Jakarta. Bank Indonesia, the country central bank, cut its benchmark interest for the second time this year on Thursday, as it bid to strike a balance between providing support for domestic economic growth during the harsh period caused by the Covid-19 pandemic and maintaining stability in the financial market amid a massive capital outflow.
The central bank slashed its 7-day reverse repo rate by 25 basis points to 4.5 percent in a move that Bank Indonesia Governor Perry Warjiyo said, "remains accommodative and is consistent with controlled inflation in the target corridor while serving as a pre-emptive measure to maintain domestic economic growth momentum."
Indonesia is still coping with the beginning of the Covid-19 pandemic, which, as of Thursday, has infected 309 people and claimed 25 lives in the country.
The pandemic was also expected to undermine the country’s export and disrupt tourism and cross-border mobility, the central bank said. "Non-building investment is also at risk of slower growth in line with goods and services exports and disruptions in the production chain," Perry said.
With the government preparing to inject fiscal stimulus to the economy, Perry said the largest economy in Southeast Asia would still expand by 4.2-4.6 percent this year, albeit slower than the central bank's previous estimation of 5.2-5.6 percent.
On the other hand, Bank Indonesia is also facing an external challenge to stabilize the foreign exchange market. The rupiah briefly traded above 16,179 against the US dollar on the spot market on Thursday, a level reminiscent of the Asian financial crisis in 1998.
The Jakarta Composite Index closed 5.20 percent lower to 4,105 on Thursday, as foreign investors sold Rp 633 billion more shares than it bought. Since the beginning of this year, the foreigners booked more than Rp 9.4 trillion net sales in the market.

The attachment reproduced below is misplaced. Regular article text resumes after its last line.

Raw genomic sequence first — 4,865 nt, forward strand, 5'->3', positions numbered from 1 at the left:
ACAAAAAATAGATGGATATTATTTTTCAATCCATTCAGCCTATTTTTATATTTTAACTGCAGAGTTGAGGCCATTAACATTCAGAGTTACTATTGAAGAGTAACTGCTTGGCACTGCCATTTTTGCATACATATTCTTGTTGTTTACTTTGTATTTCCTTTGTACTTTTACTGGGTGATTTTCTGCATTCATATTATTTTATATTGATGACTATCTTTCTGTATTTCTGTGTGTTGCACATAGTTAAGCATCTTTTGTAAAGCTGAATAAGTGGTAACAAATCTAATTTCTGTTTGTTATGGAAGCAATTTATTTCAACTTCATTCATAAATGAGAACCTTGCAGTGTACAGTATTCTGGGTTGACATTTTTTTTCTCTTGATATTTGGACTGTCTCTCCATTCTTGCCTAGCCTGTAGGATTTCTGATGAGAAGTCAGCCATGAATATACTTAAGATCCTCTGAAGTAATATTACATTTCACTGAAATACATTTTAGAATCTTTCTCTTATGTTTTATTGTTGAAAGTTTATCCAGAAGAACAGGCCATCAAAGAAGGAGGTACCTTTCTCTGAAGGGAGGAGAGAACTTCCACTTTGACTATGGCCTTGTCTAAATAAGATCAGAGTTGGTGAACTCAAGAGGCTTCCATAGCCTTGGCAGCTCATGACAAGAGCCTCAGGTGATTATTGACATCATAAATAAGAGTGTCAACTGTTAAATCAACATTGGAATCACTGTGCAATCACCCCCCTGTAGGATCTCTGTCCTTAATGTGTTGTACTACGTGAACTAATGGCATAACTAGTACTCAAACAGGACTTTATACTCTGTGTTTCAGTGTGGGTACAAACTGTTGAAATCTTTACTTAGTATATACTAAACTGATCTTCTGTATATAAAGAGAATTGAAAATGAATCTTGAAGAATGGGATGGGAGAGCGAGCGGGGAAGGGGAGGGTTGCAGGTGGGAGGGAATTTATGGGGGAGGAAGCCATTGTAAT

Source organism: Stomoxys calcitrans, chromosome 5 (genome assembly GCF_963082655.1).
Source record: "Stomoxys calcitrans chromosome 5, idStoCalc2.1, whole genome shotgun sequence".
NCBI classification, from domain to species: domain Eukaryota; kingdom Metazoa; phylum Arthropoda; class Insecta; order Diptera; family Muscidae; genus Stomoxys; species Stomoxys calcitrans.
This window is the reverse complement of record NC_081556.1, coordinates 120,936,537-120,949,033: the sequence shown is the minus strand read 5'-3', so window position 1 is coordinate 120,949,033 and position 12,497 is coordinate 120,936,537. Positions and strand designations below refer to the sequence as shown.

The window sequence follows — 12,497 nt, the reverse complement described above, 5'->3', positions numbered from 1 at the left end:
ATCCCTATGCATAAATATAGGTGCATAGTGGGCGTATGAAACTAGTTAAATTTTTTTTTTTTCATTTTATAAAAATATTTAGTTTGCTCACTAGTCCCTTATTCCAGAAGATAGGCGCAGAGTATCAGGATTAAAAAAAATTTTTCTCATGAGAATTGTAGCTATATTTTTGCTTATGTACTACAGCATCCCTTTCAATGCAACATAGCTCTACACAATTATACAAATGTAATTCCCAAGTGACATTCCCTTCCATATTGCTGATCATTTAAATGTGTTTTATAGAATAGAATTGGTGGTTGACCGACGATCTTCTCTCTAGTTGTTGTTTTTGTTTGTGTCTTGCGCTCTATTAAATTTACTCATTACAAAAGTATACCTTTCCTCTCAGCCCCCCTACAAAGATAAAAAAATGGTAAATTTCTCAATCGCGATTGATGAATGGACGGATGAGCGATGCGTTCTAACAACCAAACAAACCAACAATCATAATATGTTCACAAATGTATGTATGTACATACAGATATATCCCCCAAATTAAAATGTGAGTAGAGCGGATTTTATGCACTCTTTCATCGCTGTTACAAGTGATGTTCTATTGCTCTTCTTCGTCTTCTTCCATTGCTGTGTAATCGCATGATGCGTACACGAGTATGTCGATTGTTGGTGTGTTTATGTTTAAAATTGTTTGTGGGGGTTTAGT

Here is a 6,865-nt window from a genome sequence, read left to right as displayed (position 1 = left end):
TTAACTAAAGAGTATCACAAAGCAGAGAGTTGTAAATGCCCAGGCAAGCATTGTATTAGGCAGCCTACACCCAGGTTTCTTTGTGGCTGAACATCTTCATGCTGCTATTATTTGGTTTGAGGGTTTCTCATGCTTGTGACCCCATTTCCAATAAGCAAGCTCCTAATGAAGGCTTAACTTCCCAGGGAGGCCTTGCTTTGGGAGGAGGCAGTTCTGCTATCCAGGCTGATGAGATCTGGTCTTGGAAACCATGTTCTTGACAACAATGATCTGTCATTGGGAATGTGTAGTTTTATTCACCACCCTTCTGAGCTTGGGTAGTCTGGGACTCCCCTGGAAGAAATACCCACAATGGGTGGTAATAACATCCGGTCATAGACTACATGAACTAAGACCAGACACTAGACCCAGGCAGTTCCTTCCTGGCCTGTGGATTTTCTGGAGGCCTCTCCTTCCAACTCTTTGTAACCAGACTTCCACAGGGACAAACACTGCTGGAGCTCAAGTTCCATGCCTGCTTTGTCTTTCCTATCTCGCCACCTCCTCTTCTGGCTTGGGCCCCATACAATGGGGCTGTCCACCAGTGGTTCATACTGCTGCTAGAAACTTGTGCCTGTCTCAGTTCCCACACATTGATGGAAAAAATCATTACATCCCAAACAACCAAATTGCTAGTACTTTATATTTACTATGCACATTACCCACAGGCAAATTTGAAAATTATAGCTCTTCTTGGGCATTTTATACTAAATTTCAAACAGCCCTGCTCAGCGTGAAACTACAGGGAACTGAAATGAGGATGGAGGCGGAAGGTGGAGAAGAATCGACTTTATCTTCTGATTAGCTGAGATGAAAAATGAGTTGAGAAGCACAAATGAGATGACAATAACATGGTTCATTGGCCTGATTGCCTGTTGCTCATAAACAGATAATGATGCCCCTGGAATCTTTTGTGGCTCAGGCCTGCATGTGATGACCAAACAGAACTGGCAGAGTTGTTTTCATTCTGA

"Global investors are dumping their holdings in stocks and bonds. Nowadays, cash is king," Perry said. "This is not about problems in fundamentals, or in the economy, but it's all about panic," he said.
Still, Perry ensured that the central bank remained in the market to stabilize the rupiah.
"We continue doing tipple intervention, in the domestic non-delivery forward market, in the spot market, as well as buying bonds in the secondary market," Perry said.
"From the morning until the afternoon, we remained in the market, to maintain confidence in the market mechanism and in the liquidity adequacy amid such a difficult time," he said.
To ensure liquidity for local banks, Bank Indonesia extends the tenor for government bonds repurchase facility to 12 months and opens daily bonds auction, effective on Friday.
Banks serving small, medium enterprises would be able to enjoy 50 basis points cut in their rupiah reserve requirement, starting on April 1. Previously the cut was only for banks serving international trade.
To ensures foreign exchange liquidity, Bank Indonesia now holds foreign exchange swap auction daily, from just three times a week earlier.
Bank Indonesia also moves forward the schedule for implementation of foreigners' Vostro rupiah account as underlying for domestic non-deliverable forwards (DNDF) transaction to Monday, from April 1. The central bank hopes the account would give more options for hedging instruments in the country.
Perry said the central bank would keep the market updated about its policy by holding a regular press conference every Tuesday at 2:00 p.m.